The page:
Kaine Cosponsors Bipartisan Bill To Improve Veterans’ Caregiver Program
WASHINGTON, D.C. – U.S. Senator Tim Kaine (D-VA) cosponsored the Transparency and Effective Accountability Measures (TEAM) for Veteran Caregivers Act, a bill to improve the Department of Veterans Affairs (VA) caregiver program. The legislation was introduced by Senators Marsha Blackburn (R-TN) and Gary Peters (D-MI).
“Caregivers play a vital role in the lives of veterans who are injured, disabled, or suffering from other chronic conditions. I’m proud to join this bipartisan effort to help ensure that our veterans are receiving the support they need after their service to our country and that their caregivers are also being supported for their important work,” Kaine said.
The Transparency and Effective Accountability Measures for (TEAM) Veteran Caregivers Act takes a number of steps to improve the program, including:
• Ensuring all caregivers are included in the veterans’ medical records. Currently, only certain caregivers participating in the Caregiver Support Program are included in veterans’ medical records. Including all caregivers in medical records strengthens communication between VA and caregivers and recognizes them as part of the clinical team.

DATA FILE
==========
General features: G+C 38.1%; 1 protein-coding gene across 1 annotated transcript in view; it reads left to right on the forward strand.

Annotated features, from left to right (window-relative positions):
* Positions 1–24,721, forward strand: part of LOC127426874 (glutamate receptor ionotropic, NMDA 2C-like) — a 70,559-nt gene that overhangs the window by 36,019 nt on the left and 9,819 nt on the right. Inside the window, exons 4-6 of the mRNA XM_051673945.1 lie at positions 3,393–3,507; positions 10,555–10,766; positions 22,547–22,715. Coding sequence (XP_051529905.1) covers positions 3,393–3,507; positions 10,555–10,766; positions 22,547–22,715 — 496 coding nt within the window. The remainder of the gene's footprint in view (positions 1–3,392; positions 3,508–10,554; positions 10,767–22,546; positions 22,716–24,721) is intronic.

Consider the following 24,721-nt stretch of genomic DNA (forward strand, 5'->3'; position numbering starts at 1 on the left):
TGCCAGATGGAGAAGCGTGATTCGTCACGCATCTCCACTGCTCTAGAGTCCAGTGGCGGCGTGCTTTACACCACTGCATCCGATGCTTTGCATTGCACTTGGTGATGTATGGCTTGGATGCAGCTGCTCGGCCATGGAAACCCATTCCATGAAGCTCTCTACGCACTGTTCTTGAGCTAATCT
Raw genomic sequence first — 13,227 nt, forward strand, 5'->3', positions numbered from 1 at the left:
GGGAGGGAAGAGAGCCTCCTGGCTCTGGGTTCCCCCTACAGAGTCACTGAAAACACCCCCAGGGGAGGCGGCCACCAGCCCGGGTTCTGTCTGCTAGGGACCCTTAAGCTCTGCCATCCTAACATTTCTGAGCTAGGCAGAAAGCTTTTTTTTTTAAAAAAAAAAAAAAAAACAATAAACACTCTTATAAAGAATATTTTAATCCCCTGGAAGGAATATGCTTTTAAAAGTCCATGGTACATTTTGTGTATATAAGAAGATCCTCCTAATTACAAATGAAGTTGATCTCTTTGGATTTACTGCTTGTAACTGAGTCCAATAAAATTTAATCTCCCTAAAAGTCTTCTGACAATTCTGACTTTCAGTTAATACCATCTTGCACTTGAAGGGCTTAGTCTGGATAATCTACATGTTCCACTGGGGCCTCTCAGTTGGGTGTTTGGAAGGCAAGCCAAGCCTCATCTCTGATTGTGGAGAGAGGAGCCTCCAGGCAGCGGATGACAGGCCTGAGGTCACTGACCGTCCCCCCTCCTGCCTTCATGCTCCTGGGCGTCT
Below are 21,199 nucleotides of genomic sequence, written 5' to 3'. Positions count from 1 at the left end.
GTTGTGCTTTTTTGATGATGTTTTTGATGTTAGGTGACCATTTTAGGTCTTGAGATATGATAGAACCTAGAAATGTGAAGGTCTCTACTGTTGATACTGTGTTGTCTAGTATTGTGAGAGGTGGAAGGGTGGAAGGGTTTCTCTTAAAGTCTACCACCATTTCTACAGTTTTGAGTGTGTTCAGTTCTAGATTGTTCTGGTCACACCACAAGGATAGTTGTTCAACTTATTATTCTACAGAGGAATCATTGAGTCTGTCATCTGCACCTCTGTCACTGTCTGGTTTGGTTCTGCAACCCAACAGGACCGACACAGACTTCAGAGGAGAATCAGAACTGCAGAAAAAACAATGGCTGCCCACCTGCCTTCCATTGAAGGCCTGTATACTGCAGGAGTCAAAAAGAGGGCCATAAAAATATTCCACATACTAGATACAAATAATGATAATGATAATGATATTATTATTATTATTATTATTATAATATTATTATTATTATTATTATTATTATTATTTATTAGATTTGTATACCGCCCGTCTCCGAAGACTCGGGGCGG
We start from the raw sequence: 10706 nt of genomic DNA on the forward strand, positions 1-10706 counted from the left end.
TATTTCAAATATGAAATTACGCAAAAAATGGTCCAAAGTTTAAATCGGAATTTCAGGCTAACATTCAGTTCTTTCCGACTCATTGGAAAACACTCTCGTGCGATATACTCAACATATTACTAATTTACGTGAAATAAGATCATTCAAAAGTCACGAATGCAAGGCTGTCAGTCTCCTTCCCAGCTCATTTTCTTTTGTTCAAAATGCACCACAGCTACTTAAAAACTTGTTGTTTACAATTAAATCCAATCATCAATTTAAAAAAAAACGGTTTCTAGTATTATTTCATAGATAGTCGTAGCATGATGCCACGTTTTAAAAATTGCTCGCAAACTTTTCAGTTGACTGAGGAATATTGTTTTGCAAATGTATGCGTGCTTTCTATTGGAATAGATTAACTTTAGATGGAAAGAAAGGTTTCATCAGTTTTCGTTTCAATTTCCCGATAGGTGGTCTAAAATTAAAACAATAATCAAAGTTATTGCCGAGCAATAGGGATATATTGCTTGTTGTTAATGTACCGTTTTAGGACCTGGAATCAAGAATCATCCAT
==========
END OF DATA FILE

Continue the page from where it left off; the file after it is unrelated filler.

• Establishing a minimum standard of information in downgrade notification letters. This bill would require VA to provide additional context and explanation leading to downgrade or termination decisions. Caregivers have reported that their decision letters are sometimes missing important information that would be necessary to file an appeal.
• Extending benefits for at least 90 days after a termination letter is sent for cases where a veteran is deemed “no longer clinically eligible” for the program. Caregivers have reported being dropped within a couple weeks of receiving a termination letter and have no time to appeal or make new accommodations. This codifies the VA’s goals of maintaining care.
According to recent reports, caregivers and veterans have been arbitrarily discharged or downgraded from the VA’s Comprehensive Assistance for Family Caregivers program, with benefits subsequently revoked or reduced. The VA Office of the Inspector General reported in 2018 that VA failed to adequately manage the caregiver program and recommended improvements and reforms. This bipartisan effort would give caregivers and veterans an opportunity to appeal any downgrade or termination of benefits and ensure all caregivers are recognized as part of the clinical team attending to veterans.
The VA provides stipends to support caregivers of veterans. Caregivers can include family members or other members of the veteran’s support group that regularly help veterans recovering from injuries. To be eligible for the program, veterans must have sustained or aggravated a serious injury in the line of duty on or after September 11, 2001 and need personal care services for supervision and protection to help them with daily living activities.